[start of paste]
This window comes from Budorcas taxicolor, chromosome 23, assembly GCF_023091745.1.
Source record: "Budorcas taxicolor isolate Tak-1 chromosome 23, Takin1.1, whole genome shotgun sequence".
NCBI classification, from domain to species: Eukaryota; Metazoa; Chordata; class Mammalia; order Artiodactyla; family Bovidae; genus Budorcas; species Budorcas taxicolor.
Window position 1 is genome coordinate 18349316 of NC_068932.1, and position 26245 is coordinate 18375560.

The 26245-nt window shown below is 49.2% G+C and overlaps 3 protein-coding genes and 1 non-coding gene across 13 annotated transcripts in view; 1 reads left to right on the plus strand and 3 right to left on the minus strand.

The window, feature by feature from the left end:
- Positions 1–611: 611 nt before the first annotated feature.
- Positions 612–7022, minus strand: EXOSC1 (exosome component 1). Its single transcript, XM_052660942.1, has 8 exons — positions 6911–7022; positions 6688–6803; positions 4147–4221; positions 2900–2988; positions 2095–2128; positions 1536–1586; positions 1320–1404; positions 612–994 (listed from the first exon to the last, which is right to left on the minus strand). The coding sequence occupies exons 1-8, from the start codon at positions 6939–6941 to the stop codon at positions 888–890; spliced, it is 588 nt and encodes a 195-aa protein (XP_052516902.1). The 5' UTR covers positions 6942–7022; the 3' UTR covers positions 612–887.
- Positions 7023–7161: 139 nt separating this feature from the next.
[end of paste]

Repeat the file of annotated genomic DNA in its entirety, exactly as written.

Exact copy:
This window comes from Budorcas taxicolor, chromosome 23, assembly GCF_023091745.1.
Source record: "Budorcas taxicolor isolate Tak-1 chromosome 23, Takin1.1, whole genome shotgun sequence".
NCBI classification, from domain to species: Eukaryota; Metazoa; Chordata; class Mammalia; order Artiodactyla; family Bovidae; genus Budorcas; species Budorcas taxicolor.
Window position 1 is genome coordinate 18349316 of NC_068932.1, and position 26245 is coordinate 18375560.

The 26245-nt window shown below is 49.2% G+C and overlaps 3 protein-coding genes and 1 non-coding gene across 13 annotated transcripts in view; 1 reads left to right on the plus strand and 3 right to left on the minus strand.

The window, feature by feature from the left end:
- Positions 1–611: 611 nt before the first annotated feature.
- Positions 612–7022, minus strand: EXOSC1 (exosome component 1). Its single transcript, XM_052660942.1, has 8 exons — positions 6911–7022; positions 6688–6803; positions 4147–4221; positions 2900–2988; positions 2095–2128; positions 1536–1586; positions 1320–1404; positions 612–994 (listed from the first exon to the last, which is right to left on the minus strand). The coding sequence occupies exons 1-8, from the start codon at positions 6939–6941 to the stop codon at positions 888–890; spliced, it is 588 nt and encodes a 195-aa protein (XP_052516902.1). The 5' UTR covers positions 6942–7022; the 3' UTR covers positions 612–887.
- Positions 7023–7161: 139 nt separating this feature from the next.